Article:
The book is a collection of poems and drawings by parents and children affected by imprisonment in the UK and abroad. The poems and images are all original and from open competitions begun in 2018. They address the thoughts, feelings and beliefs of the authors as they express themselves concerning their emotions and experiences. Over a million children and family members are affected by imprisonment in the UK alone and the poems seek to emphasise the sense of loss, deprivation and isolation involved. They also show resilience—and how enforced separation impacts each and every day of the writer’s life.

The joint editors of the collection are, Lucy Baldwin is Senior Lecturer in Criminology at De Montfort University Leicester. She specialises in research surrounding mothering in and after prison and families affected by imprisonment. Ben Raikes is a Senior Lecturer in Social Work at Huddersfield University. He also works at the Centre for Applied Childhood, Youth and Family Research. Ben has experience as a social worker and probation officer. He runs writing groups in prisons and is a co-founder of the International Coalition for Children with Incarcerated Parents (INCCIP).

The book will cost just £14.95 and comes with free delivery in the United Kingdom.

Latest research suggests that there may be more than 300,000 children of prisoners across the United Kingdom. Earlier this year, Children Heard and Seen was mentioned in evidence to the Joint Committee on Human Rights at Westminster. The mention is at: http://data.parliament.uk/writtenevidence/committeeevidence.svc/evidencedocument/human-rights-committee/the-right-to-family-life-children-whose-mothers-are-in-prison/oral/96667.html as part of Q3.

Sarah from Children Heard and Seen used to be a social worker, and I will ring her up and panic, when I have nothing to panic over. I honestly believe it has stemmed from that.

 Back then, if I had had a charity like Children Heard and Seen, I would not be suffering as I am now. I can give you an example. Unfortunately, my children have recently gone through a similar situation with the father receiving a custodial. Because of Children Heard and Seen, my children were not alienated. They did not know the difference. They did not know that he had gone. They were with a bunch of other children and it felt normal—not that it was normal for a parent to go to prison, but it was normal to feel human and be accepted as a human. It was not so taboo. You are not living their punishment, really. I honestly believe that I and my brother served a bigger sentence than my mum ever received.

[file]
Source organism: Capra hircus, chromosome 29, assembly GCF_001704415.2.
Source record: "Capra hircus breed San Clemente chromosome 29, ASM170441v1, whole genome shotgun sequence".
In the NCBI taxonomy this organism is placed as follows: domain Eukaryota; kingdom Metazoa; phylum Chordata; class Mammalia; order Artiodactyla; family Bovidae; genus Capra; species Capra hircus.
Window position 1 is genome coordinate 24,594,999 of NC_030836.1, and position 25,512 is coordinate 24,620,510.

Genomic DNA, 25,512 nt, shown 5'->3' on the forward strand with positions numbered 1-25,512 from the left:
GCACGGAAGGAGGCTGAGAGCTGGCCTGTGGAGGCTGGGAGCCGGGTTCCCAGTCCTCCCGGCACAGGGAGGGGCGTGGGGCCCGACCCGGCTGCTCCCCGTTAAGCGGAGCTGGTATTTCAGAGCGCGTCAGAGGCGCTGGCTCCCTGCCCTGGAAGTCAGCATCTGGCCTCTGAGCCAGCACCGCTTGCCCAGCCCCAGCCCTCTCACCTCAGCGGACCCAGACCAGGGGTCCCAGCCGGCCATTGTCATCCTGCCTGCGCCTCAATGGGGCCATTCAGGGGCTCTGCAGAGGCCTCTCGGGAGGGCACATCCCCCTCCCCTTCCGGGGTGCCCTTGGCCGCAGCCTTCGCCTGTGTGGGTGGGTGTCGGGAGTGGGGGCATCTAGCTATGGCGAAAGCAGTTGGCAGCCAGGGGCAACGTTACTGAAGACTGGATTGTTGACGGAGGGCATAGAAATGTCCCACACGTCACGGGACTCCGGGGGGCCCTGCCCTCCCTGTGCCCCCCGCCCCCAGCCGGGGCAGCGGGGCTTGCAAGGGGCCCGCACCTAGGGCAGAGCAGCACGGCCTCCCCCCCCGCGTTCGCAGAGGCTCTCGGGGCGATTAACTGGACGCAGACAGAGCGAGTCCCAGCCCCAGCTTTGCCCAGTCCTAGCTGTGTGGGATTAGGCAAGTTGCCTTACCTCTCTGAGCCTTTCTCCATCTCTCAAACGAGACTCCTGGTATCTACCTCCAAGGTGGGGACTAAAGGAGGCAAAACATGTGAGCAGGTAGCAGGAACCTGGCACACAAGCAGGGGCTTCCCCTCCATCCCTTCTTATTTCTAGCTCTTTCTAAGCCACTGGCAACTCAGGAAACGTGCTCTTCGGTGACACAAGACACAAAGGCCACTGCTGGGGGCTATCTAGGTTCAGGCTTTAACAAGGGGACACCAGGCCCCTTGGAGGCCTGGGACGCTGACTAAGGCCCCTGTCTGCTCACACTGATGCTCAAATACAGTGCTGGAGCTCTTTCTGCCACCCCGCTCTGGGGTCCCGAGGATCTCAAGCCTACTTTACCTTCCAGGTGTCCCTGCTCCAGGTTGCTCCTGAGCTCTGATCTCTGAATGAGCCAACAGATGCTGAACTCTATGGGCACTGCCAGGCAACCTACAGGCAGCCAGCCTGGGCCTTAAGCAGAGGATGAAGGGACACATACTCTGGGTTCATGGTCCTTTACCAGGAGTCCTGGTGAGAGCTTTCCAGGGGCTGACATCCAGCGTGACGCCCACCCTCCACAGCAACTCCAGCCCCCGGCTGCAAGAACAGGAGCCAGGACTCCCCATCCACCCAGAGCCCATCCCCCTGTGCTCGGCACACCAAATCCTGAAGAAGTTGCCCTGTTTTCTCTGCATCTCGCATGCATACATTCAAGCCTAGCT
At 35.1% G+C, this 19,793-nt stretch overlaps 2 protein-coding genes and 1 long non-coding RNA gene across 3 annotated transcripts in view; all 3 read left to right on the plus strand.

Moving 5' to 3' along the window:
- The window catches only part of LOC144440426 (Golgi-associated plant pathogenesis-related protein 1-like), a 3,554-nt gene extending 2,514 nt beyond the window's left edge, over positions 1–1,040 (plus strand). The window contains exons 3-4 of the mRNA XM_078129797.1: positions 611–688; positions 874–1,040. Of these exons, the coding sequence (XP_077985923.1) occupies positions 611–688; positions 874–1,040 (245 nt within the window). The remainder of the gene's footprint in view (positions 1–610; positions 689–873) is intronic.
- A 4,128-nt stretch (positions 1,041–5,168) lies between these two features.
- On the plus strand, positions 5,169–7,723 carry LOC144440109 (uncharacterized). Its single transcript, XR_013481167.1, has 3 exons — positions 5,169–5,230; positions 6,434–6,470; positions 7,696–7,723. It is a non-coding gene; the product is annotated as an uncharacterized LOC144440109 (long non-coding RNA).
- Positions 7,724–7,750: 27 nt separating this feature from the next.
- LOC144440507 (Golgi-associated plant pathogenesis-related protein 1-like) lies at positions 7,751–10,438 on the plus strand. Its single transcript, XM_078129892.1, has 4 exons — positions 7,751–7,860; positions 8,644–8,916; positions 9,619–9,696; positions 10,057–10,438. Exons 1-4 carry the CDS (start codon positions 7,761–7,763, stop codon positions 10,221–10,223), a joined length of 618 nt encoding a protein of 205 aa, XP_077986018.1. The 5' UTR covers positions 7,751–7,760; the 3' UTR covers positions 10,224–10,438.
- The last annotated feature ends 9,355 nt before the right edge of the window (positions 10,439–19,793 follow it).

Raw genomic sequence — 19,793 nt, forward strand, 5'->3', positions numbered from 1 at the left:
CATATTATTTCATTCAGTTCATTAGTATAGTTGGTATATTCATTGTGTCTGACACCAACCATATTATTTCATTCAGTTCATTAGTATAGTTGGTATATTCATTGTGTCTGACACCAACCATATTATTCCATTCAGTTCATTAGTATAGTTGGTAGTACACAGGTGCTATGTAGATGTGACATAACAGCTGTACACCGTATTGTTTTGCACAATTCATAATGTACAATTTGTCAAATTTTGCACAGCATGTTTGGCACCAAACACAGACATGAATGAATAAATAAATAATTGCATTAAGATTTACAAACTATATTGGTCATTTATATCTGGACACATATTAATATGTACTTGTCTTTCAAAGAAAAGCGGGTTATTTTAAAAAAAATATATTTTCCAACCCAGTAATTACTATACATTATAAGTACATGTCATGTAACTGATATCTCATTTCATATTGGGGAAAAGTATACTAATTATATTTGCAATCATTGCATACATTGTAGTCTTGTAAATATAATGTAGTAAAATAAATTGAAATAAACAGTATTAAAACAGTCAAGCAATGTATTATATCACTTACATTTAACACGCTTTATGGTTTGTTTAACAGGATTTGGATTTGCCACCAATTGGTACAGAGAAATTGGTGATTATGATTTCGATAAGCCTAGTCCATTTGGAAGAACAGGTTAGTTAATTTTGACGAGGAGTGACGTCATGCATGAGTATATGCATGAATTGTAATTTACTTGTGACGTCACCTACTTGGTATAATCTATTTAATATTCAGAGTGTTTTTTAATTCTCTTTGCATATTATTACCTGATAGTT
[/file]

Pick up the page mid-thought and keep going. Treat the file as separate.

I believe these children need support that Society has not offered them. Should you wish to help with the work of the charity, please visit its web site and donate either cash or your time.

 

 

Funding thoughts

In an ofsted report published this week I found the following paragraph

Only a very small proportion of pupils benefit from routinely good teaching. Senior leaders’ attempts to improve the quality of teaching have been hampered by the school’s difficult financial situation. Most significantly, this means that too many pupils are being taught by non-specialist subject teachers.

Now, I am not sure why non-specialist can cost less than specialists, and ofsted don’t elaborate further.

According to today’s Yorkshire Post the Head of Education at North Yorkshire County Council, has urged the Government to “wake up to the plight of rural communities, and to the costs of delivering education in sparse rural areas.”
https://www.yorkshirepost.co.uk/news/education/financial-danger-mounting-for-yorkshire-dales-secondary-schools-amid-primary-clo

He also added that “We have real worries about small rural secondary schools. We aren’t, at the moment, looking at any closures, but we are seriously concerned about their financial position. There are no alternatives for these areas. We cannot afford for these schools to close because of the sheer distances pupils would have to travel.”

No doubt North Yorkshire will be responding to the government’s consultation on post-16 bursary funding and rural travel costs, highlighted in my previous post on Friday.

Both these reports highlight the shortcomings of an entirely pupil driven funding system, with little room for local flexibility. The F40 Group of local authorities remain concerned about how the funding system for schools is working.